How large is the universe and how did it spawned.



Space, space or universe is 

the vast, endless area during which numerous celestial bodies (including the Earth) are found. It moves along paths determined according to physical laws.
In fact, the Universe (as the name suggests) is everything that exists. It’s space, time, matter (visible and invisible), energy, planets, stars, galaxies, and the content of the intergalactic space.

The size of it is probably never to be accurately determined. It may simply be infinite.
Even if it is final, it would have no center or boundaries. But would be turned around itself (like a balloon surface).

Our findings relate only to the part of the universe. Those can be seen from the Earth. This visible universe is a spherical area around the Earth. Light has reached us from the creation of the universe (13.7 billion years ago) to this day. According to the latest findings, the radius of the visible Universe amounts to an incredible 46 billion light years, and the diameter is 92 billion light-years.

To remind, the nearest neighbor Proxima (Alpha) Centauri is only 4.3 light-years away. The fastest modern spacecraft would take about 40,000 years (at speeds of around 30-35 km/sec) get to it! The part of the universe seen from the Earth contains about 100 billion galaxies. Depending on the size, has between 10 million and 1000 billion stars. Thus, it is estimated that the total number of stars in this range is about 7 trillion billion stars. In addition to the visible “bright” matter, studies show that the universe must also consist of a large amount of dark matter. It is most likely in the form of dark planetary-like bodies, very small particles as the neutrino, and so on.

In fact, it is thought that 80% of the total matter in the universe constitutes the dark matter. The remaining 20% is the “ordinary” visible matter. In order to directly prove the existence of dark matter, a number of laboratory searches and experiments on appropriate particles are underway, usually in deep mining windows.

Astronomical observations have shown that the universe spreads rapidly and evenly in all directions. With the galaxies drifting apart (as a balloon inflating). It has been observed that as much of a galaxy is farther away from us, the greater the speed of its distancing. Thus, the farthest galaxies that can be seen at all with telescopes are moving away at great speeds close to the speed of light. That’s why it is said that the universe is in the expansion-expansion phase, which began with its creation at the Big Bang 13.7 billion years ago. Then, in a fraction of a second, from the infinitely dense and inconceivably hot Universe, the first fundamental particles were created, and its diameter from billions of parts of mm increased to several light years.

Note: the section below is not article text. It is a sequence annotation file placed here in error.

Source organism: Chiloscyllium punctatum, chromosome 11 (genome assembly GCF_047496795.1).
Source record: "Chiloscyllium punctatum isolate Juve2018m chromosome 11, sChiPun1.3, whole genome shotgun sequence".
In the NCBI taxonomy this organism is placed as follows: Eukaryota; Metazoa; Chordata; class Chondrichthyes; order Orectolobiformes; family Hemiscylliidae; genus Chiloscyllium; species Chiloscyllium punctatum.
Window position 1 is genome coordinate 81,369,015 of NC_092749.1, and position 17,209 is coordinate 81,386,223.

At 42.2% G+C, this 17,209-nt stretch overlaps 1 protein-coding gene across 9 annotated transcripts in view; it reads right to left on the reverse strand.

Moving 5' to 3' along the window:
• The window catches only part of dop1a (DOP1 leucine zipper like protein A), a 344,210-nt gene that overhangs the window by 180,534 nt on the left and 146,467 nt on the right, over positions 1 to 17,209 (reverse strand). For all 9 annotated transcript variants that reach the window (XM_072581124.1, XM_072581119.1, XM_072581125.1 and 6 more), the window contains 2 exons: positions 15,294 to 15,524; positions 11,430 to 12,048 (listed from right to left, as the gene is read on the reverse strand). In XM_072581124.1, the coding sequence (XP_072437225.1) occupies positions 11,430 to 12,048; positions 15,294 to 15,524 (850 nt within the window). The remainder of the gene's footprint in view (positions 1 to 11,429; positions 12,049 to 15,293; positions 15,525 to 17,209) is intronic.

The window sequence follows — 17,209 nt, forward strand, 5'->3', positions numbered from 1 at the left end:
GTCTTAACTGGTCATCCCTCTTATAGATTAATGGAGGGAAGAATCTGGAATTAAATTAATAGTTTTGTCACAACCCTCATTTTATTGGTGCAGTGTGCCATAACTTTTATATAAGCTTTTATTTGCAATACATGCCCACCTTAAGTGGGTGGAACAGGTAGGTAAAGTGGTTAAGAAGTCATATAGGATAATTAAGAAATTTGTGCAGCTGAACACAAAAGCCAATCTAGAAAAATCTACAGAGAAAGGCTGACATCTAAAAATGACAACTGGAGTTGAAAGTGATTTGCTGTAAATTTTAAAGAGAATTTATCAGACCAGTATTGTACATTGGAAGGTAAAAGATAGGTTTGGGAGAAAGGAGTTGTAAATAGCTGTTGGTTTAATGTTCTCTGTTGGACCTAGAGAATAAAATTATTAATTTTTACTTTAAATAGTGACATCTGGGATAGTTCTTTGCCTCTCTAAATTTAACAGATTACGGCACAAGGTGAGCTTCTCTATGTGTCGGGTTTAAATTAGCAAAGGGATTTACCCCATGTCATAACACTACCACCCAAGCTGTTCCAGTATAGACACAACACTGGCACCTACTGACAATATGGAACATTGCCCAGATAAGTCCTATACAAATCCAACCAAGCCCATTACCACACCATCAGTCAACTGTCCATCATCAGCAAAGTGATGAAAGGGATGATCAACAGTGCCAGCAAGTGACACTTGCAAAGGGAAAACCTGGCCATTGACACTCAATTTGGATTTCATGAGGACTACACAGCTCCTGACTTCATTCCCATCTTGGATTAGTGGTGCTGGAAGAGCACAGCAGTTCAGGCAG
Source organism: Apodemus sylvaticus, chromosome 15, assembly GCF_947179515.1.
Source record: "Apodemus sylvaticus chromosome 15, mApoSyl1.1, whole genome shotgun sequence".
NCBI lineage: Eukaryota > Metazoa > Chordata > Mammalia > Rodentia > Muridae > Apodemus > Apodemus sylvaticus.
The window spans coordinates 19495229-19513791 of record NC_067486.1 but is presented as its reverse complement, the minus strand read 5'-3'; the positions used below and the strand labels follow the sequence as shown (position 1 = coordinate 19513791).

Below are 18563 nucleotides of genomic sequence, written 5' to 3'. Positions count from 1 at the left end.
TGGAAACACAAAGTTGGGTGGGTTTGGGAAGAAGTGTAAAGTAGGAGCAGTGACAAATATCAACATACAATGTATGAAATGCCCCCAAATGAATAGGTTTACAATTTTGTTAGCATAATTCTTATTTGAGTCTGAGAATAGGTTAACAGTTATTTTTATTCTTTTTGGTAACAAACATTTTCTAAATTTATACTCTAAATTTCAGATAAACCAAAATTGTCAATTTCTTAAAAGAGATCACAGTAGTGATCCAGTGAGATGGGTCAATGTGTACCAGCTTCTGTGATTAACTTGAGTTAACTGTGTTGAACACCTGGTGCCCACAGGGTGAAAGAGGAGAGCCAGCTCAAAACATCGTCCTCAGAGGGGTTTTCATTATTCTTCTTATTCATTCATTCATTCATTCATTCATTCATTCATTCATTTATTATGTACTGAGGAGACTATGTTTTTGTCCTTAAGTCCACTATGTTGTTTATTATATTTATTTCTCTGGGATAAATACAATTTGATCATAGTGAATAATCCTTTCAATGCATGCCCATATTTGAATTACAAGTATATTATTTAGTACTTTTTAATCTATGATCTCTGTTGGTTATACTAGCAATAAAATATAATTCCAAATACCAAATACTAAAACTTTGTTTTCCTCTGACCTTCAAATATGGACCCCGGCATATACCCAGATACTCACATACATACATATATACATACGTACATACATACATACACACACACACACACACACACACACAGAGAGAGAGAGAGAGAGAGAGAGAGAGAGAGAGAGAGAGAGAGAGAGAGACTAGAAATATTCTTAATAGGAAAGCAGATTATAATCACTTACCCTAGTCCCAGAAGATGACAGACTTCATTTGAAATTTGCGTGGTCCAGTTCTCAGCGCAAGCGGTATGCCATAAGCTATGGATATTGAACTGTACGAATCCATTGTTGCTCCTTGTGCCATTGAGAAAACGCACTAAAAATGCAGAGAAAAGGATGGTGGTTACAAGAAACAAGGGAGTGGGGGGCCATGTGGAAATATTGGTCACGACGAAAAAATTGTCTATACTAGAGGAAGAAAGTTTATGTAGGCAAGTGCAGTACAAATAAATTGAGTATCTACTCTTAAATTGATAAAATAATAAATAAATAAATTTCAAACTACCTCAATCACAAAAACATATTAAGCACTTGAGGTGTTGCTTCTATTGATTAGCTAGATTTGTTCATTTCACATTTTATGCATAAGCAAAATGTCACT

After several hundred thousand years, these particles built the first atoms. The diameter of the universe reached 100 million light-years. The first galaxies have begun to emerge for several million years, while the Universe has reached a diameter of about a billion light-years. Thus, gradually over time, today’s structure and size have been created.

What happened before the Big Bang (which, in fact, was not a typical explosion, but an abrupt expansion of the universe from an infinitesimal point) and what evolution would be like, is likely to remain the subject of speculation and theories for a long time.

However, two scenarios are predominant. Those depend on the density of matter and energy in the universe. If that density is greater than critical, gravity will prevail, and after a few tens of billions of years will come to the “Great Clamping”, and the Universe will end as it began – at an unimaginably small point.

Perhaps at some point later, a new Big Bang will appear again and a new universe will be created. Thus, cycles of spreading and clamping will change forever. If the density is smaller than the critical one, in the future, the universe will continue to expand and cool, and after tens of billions of years it will end as a huge, dark ice space.

The uncertainty about which scenario will prevail is because the amount of matter and energy in the universe is still unknown to assess whether it is above or below the critical density. This is because it is considered that the participation of ordinary, visible matter seen with telescopes is quite small in relation to the dark matter and dark energy

(whose nature is unknown to us, which affects the accelerated spread of the Universe). However, with the end of this universe that we know, whether it will be through the “Great Clamping” or “The Great Frost”, the whole living world in it will inevitably die out. It is interesting that some cosmologists consider it possible that there are other universes parallel to ours, but at least according to current knowledge, it can never be proven or deny.

1 Comment

  1. Len Gibney

    January 13, 2019 at 4:40 pm

    Here in the UK they showed in a TV experiment how spacetime is infinite by use of the MBR

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